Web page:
By Ben Geman - 05/10/11 11:20 PM EDT
Leading Senate Democrats have coalesced around a political strategy in their uphill battle to repeal billions of dollars in oil industry tax breaks: Make it all about the deficit.
Caucus leaders and several politically vulnerable members unveiled legislation Tuesday that would repeal $21 billion worth of tax breaks over a decade for the largest oil companies.
“If you are serious about deficit reduction and you say Big Oil’s tax breaks are off limits, how serious can you be?” said Sen. Charles SchumerCharles SchumerThe Trail 2016: Unity at last This week: Congress eyes the exits in dash to recess Former Gillibrand aide wins NY House primary MORE (N.Y.), a key strategist for Senate Democrats.
Senate Majority Leader Harry ReidHarry ReidSuper-PAC targets Portman on trade Dem leader urges compromise on FCC set-top box plan Senate Dems introduce Iran sanctions extension MORE (D-Nev.) vowed to open floor debate this week and said he’s eyeing a vote “in the next week.”
Democrats facing tough reelection battles next year — such as Sens. Claire McCaskillClaire McCaskillWatchdog faults Energy Department over whistleblower retaliation Wagner passes on NRCC bid, backs Stivers Senate Dem: Trump will pick 'handsome' Pence MORE (Mo.) and Sherrod BrownSherrod BrownClinton looks to expand electoral map Clinton VP pick could face liberal ire Why Kaine is the right choice for Clinton MORE (Ohio) — hewed to a line similar to Schumer’s at a press conference announcing the bill.
“If we can’t remove subsidies from these profitable big oil companies, then I don’t know if we can ever get to the really difficult work that lies ahead,” McCaskill said. “This ought to be the essence of low-hanging fruit.”
Other lead sponsors include Sens. Jon TesterJon TesterSenate Dems push Obama for more Iran transparency Bayh jumps into Indiana Senate race Six senators call on housing regulator to let Congress finish housing finance reform MORE (D-Mont.), who is also politically vulnerable in next year’s election, and Robert MenendezRobert MenendezGMO labeling bill advances in the Senate over Dem objections Overnight Finance: Trump threatens NAFTA withdrawal | Senate poised for crucial Puerto Rico vote | Ryan calls for UK trade deal | Senate Dems block Zika funding deal Menendez rails against Puerto Rico bill for 4 hours on floor MORE (D-N.J.).
A White House spokesman praised the bill.
“The president has been clear that we need to end unwarranted tax breaks for oil and gas companies. The bottom line is that there are more responsible ways to spend billions in taxpayer dollars than handing them out to oil and gas companies that just posted huge profits. We consider this bill an important step,” spokesman Clark Stevens said.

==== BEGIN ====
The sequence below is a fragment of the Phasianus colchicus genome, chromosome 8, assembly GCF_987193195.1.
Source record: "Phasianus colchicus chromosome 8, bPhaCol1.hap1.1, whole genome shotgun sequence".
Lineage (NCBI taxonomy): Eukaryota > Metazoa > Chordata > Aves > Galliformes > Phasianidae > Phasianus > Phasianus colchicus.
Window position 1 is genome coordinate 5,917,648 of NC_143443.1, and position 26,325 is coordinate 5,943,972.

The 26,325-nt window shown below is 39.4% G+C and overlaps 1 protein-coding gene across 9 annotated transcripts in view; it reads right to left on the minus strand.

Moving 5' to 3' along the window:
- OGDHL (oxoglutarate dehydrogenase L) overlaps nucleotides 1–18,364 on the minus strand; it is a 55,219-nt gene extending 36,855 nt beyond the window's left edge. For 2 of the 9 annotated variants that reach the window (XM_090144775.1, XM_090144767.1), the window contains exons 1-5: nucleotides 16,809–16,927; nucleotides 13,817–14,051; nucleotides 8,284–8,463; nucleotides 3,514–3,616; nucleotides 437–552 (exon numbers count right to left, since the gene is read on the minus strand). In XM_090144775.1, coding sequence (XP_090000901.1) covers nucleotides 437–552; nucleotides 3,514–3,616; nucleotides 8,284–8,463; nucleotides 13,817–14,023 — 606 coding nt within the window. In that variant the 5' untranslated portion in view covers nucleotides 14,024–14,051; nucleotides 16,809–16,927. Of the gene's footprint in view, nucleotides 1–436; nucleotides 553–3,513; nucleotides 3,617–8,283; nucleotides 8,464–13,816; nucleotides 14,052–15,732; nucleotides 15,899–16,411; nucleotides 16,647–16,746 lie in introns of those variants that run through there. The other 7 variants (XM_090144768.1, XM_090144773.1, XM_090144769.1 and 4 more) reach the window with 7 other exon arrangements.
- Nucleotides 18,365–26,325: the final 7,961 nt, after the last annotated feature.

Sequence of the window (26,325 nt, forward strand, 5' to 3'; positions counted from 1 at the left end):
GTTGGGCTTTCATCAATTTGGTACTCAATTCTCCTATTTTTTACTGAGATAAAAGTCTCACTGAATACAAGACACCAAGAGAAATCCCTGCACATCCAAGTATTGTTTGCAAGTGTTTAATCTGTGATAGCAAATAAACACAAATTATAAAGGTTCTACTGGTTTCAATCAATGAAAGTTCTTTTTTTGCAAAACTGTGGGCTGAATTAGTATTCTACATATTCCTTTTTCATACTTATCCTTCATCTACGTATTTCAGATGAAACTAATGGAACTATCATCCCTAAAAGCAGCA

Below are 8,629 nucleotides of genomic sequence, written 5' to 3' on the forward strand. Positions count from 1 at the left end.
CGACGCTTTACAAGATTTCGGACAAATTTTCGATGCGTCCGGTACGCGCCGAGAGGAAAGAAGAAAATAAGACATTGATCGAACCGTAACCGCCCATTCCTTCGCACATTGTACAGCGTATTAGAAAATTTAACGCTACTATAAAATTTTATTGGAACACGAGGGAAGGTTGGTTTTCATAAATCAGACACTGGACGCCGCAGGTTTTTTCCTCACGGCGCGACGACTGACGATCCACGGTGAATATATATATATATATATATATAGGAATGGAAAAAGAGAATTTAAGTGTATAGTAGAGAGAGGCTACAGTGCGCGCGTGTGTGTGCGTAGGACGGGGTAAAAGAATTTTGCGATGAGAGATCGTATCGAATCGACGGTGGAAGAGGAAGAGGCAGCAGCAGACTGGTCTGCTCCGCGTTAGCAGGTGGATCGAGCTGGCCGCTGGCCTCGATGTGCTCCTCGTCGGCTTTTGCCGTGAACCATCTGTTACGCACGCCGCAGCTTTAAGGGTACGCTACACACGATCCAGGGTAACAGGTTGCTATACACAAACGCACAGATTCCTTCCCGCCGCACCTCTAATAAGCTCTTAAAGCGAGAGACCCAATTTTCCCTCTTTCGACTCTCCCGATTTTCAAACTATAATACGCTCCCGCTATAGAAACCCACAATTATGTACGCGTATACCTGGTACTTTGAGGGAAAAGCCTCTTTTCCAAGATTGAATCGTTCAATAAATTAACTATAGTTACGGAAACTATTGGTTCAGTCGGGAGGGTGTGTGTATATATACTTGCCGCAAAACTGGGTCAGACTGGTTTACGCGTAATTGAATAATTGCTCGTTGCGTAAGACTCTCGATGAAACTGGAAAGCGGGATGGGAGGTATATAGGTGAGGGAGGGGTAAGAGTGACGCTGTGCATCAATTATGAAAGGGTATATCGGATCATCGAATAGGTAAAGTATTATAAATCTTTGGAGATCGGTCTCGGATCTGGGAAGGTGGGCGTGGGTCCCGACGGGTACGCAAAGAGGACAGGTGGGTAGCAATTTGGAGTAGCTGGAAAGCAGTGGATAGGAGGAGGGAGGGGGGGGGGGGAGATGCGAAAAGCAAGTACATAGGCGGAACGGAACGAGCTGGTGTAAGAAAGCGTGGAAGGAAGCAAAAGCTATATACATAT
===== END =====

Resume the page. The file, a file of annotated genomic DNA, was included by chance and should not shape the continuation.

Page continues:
The Democrats’ strategy could also be a way to pressure Republicans into supporting the legislation, because it addresses two top issues among voters — anger at oil companies over gas prices and the federal deficit.
Still, the strategy isn’t a sure thing. It is drawing attacks from Republicans as well as Democrats who support the oil industry.
The opposition highlights the difficulty of making the measure something other than a political messaging vehicle amid high gas prices and flush industry coffers. Recent Senate efforts to nix oil industry incentives fell well short last February and in June 2010.
Sen. John CornynJohn CornynGOP senators to donors: Stick with us regardless of Trump Hopes dim for mental health deal Overnight Finance: Senate punts on Zika funding | House panel clears final spending bill | Biz groups press Treasury on tax rules | Obama trade rep confident Pacific deal passes this year MORE (Texas), chairman of the National Republican Senatorial Committee, told reporters Tuesday that the plans would harm domestic oil producers at consumers’ expense.
“It doesn’t apply to state-owned oil companies from Saudi Arabia or China or around the world, and it disadvantages domestic producers, and of course they can’t absorb those taxes; they get passed along to consumers,” he said.
Sen. Mary LandrieuMary Landrieu oil is changing the world and Washington Ex-Sen. Kay Hagan joins lobby firm Republican announces bid for Vitter’s seat MORE (D-La.), a strong ally of her home state’s oil industry, also criticized the plan and said she would not vote for it “under any circumstance.”
The Democrats’ bill would seek to end several deductions for a handful of major oil companies such as Exxon, Chevron and BP.
It ends their ability to claim a deduction on domestic manufacturing and production income, and prevents expensing of so-called intangible drilling costs, among other provisions.
Andrew Restuccia contributed reporting.